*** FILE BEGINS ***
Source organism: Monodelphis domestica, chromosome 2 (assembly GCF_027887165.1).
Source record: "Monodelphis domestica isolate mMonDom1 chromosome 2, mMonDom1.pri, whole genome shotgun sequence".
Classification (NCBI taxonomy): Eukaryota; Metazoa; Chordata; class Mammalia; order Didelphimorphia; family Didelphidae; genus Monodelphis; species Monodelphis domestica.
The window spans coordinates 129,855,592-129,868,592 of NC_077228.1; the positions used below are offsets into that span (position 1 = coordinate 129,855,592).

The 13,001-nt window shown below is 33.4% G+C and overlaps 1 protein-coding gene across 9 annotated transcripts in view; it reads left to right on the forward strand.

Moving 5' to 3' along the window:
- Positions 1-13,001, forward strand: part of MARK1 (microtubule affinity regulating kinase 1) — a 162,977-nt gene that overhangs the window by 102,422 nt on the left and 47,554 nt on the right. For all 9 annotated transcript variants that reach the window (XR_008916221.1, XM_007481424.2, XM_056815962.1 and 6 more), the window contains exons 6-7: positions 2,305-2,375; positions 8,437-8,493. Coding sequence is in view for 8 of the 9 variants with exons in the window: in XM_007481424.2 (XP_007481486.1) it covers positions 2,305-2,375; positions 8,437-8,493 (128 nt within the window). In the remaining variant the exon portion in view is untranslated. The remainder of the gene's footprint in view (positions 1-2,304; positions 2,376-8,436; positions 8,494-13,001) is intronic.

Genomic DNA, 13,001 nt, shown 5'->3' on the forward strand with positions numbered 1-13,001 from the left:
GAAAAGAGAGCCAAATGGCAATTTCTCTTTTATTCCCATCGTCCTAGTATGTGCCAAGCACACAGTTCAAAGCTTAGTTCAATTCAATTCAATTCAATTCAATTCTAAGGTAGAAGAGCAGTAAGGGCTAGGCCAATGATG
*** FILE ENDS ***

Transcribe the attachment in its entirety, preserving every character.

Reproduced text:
Source organism: Monodelphis domestica, chromosome 2 (assembly GCF_027887165.1).
Source record: "Monodelphis domestica isolate mMonDom1 chromosome 2, mMonDom1.pri, whole genome shotgun sequence".
Classification (NCBI taxonomy): Eukaryota; Metazoa; Chordata; class Mammalia; order Didelphimorphia; family Didelphidae; genus Monodelphis; species Monodelphis domestica.
The window spans coordinates 129,855,592-129,868,592 of NC_077228.1; the positions used below are offsets into that span (position 1 = coordinate 129,855,592).

The 13,001-nt window shown below is 33.4% G+C and overlaps 1 protein-coding gene across 9 annotated transcripts in view; it reads left to right on the forward strand.

Moving 5' to 3' along the window:
- Positions 1-13,001, forward strand: part of MARK1 (microtubule affinity regulating kinase 1) — a 162,977-nt gene that overhangs the window by 102,422 nt on the left and 47,554 nt on the right. For all 9 annotated transcript variants that reach the window (XR_008916221.1, XM_007481424.2, XM_056815962.1 and 6 more), the window contains exons 6-7: positions 2,305-2,375; positions 8,437-8,493. Coding sequence is in view for 8 of the 9 variants with exons in the window: in XM_007481424.2 (XP_007481486.1) it covers positions 2,305-2,375; positions 8,437-8,493 (128 nt within the window). In the remaining variant the exon portion in view is untranslated. The remainder of the gene's footprint in view (positions 1-2,304; positions 2,376-8,436; positions 8,494-13,001) is intronic.

Genomic DNA, 13,001 nt, shown 5'->3' on the forward strand with positions numbered 1-13,001 from the left:
GAAAAGAGAGCCAAATGGCAATTTCTCTTTTATTCCCATCGTCCTAGTATGTGCCAAGCACACAGTTCAAAGCTTAGTTCAATTCAATTCAATTCAATTCAATTCTAAGGTAGAAGAGCAGTAAGGGCTAGGCCAATGATG